And until the ignoble and unhappy regimes that hold our brothers in Angola, in Mozambique, South Africa, in sub-human bondage have been toppled, utterly destroyed: Everywhere is war. Me say war.
War in the east. War in the west. War up north. War down south. War, war, rumours of war. And until that day, the African continent will not know peace. We Africans will fight. We find it necessary. And we know we shall win. As we are confident in the victory of good over evil.
– Bob Marley / Haile Selassie
The first step toward these goals – regardless of the role you take in this literal or figurative war – is to not be a shit head. If you have a little more energy after that, try to be a little more kind to yourself, and others. As the German anarcho-mystic Gustav Landauer wrote, “the State is a condition, a certain relationship between human beings, a mode of behavior; we destroy it be contracting other relationships, by behaving differently.” This is the equanimity that is available to us in armagideon times.
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blessing up and blessing down,
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Inter-Dimensional Music 20230407
Equanimity in Armagideon III: Sacred Nyabinghi Geometries
For this third chapter of our annual Equanimity in Armagideon series, we explore the soothing correspondences of nyabinghi rhythms arranged into sacred geometries of sound. Our practice begins and ends with Robert Aiki Aubrey Lowe and Steel Pulse, and moves through mirrored soundsystems of roots, dub, and ritualistic bass music.
The program is organized in a loose symmetry, and includes two versions of Steel Pulse’s deeply weird “Roller Skates,” a poppy reggae song about getting robbed for your car’s stereo. We’ll hear the dub from their 1984 Earth Crisis album at the top of the hour, and then close out with DJ Screw’s slow-rolling re-rub from the legendary Chapter 012. June 27th tape from 1996. The video flyer for this episode is an image from a live Steel Pulse performance of the song, processed beyond recognition.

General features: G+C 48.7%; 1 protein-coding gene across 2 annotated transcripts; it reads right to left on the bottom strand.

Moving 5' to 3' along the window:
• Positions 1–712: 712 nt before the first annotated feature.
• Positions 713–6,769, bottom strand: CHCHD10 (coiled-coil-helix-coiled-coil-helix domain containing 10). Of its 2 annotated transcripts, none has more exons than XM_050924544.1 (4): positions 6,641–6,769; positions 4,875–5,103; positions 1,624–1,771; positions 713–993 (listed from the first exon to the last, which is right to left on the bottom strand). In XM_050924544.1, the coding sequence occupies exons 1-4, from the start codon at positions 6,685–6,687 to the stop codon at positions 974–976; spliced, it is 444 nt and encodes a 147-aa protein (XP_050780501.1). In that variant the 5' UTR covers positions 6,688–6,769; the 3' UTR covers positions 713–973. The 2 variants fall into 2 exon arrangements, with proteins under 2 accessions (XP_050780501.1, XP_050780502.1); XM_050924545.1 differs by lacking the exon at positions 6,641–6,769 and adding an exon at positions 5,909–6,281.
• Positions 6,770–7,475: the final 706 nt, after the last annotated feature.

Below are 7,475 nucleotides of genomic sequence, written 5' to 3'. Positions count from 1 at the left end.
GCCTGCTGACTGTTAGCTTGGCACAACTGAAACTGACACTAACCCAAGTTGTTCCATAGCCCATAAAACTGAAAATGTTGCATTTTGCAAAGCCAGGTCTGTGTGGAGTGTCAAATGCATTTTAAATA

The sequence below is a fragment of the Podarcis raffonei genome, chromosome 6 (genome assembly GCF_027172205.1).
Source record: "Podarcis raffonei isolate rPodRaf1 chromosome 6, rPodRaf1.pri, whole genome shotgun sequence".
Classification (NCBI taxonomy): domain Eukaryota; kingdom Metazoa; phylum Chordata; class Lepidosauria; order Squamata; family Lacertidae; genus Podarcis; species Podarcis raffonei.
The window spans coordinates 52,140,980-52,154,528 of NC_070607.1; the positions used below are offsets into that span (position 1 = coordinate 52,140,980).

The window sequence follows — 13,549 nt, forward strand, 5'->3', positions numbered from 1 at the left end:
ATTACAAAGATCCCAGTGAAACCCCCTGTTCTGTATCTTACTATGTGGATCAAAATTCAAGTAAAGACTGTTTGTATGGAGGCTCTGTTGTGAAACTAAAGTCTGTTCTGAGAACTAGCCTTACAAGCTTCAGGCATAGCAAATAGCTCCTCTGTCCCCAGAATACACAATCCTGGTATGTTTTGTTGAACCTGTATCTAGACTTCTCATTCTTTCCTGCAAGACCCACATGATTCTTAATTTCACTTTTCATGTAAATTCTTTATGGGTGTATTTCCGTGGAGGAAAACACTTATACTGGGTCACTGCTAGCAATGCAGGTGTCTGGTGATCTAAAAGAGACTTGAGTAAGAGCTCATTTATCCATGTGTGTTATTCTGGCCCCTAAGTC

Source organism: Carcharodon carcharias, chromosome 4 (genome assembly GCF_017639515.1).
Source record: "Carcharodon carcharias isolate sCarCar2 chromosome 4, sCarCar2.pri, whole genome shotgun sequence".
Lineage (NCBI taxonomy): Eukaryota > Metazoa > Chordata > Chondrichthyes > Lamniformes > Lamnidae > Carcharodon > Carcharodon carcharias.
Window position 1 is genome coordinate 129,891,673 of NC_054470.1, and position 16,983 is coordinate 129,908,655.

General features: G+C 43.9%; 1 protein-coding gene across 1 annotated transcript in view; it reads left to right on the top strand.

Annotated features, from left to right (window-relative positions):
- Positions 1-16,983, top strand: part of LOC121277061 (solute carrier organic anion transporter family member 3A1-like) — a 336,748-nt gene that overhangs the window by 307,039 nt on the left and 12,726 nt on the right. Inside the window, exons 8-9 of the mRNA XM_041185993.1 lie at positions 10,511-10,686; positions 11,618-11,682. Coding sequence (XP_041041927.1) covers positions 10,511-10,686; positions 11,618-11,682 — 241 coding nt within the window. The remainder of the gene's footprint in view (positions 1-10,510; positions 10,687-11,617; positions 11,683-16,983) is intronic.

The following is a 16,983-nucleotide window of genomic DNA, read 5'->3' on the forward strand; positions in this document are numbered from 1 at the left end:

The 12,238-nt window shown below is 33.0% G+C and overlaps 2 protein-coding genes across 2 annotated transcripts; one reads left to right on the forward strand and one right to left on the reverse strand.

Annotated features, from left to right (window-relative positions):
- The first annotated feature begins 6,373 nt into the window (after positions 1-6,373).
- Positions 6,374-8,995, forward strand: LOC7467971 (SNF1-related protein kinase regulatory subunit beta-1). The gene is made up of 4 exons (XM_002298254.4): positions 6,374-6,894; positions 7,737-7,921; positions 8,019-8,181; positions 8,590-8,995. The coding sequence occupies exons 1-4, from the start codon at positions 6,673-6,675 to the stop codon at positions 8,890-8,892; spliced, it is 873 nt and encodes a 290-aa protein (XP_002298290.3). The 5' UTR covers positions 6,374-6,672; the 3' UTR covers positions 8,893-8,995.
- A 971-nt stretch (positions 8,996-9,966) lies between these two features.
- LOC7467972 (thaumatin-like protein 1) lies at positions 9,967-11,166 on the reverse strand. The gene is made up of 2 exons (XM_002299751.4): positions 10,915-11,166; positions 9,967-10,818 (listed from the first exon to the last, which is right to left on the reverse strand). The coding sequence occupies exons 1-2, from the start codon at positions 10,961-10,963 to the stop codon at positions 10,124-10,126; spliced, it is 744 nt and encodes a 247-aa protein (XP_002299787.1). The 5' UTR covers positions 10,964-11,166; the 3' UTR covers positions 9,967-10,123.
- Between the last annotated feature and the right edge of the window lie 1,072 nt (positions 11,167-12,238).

Language throughout the broadcast from your host, a hybrid dharma talk cross-pollinated by Zen teachings, Nap Ministries, and object oriented ontologies.
artist – work
Robert Aiki Aubrey Lowe - M'Bondo (version) (edit)
Steel Pulse - Roller Skates (version)
Nilotika Cultural Ensemble - Baana Ba Nyabingi
The Pioneers - Them A Wolf
Danny Red - Don Gorgon
Harry Mudie and King Tubby - Dub For The Dread
Scotch Rolex and Shackleton - Serotonin
The Bug - Shafted (Laws of Attraction/Repulsion)
Irie One - Descend Into The Future (Dub Mix 2)
Danny Red - gorgon dub AKA automatic sound killer
Ben Bow - Mama Lulu
Amlak 6 - Water Redemption Riddim
Steel Pulse with DJ Screw- Rollerskates
Robert Aiki Aubrey Lowe - M'Bondo (version) (edit)
☸️ Cosmic Chambo
Inter-Dimensional Music 20230414
Equanimity in Armagideon IV: Equanimity in Wartime (version)
For this week's practice, it's Equanimity in Armagideon (version), an hour of freedom sounds in dub, with a righteous blend archaic rhythms, protective chanting, teardrops, insects, wide skies, and summertime acid. Among these dubbed out nuggets you’ll also find sounds from HHY & The Macumbas with Adrian Sherwood. This “shifting musical entity where circular percussive mutations, brass riffs and electronics are dubbed by echoes in often sensory-overload live actions” is one of the most disorienting and extraordinarily wonderful new discoveries of the last few months. Highest recommendation:
I’ve also been waiting to deploy the powerful livity on display in Yaksha’s “Sky Wide.” He’s another artist who is totally new to me, and I have been enamored with this video where he and Guy Fieri walk around in the countryside toasting and playing trombone for months.
Language throughout the broadcast on finding equanimity in both end times and war times from Haile Selassie (aka H.is I.mperial M.ajesty) as paraphrased in a one-drop dialect by Bob Marley, and relayed acapella over Kevin Richard Martin’s obliterated bass-forward ambience.
Black Lives Matter. Trans Rights are Human Rights. Until these basic human rights are equally guaranteed to all, everywhere is war.
artist – work
Kevin Richard Martin - Back to where i belong
Bob Marley & The Wailers - War (acapella)
Prince Far I - Armageddon
HHY & The Macumbas - Gysin Version feat Adrian Sherwood
Watch & Pray - The Archaic Rhythm of Existence Version
K Leimer - testimony and honor
Najee-Zaid - Chanting for Protection
Massive Attack - Teardrop (Mazaruni Dub One)
Azu Tiwaline - Organ Dub Warriors
Nobody - Interlude 2 Sioux's Rain Part III (Insect Trust Dub)
Righteous Acid - Dub Summer > D St. Jam
Bob Marley & The Wailers - War
Yaksha - Sky Wide Dub
Zulu - Who Jah Bless No One Curse (edit)
☸️ Bob x HIM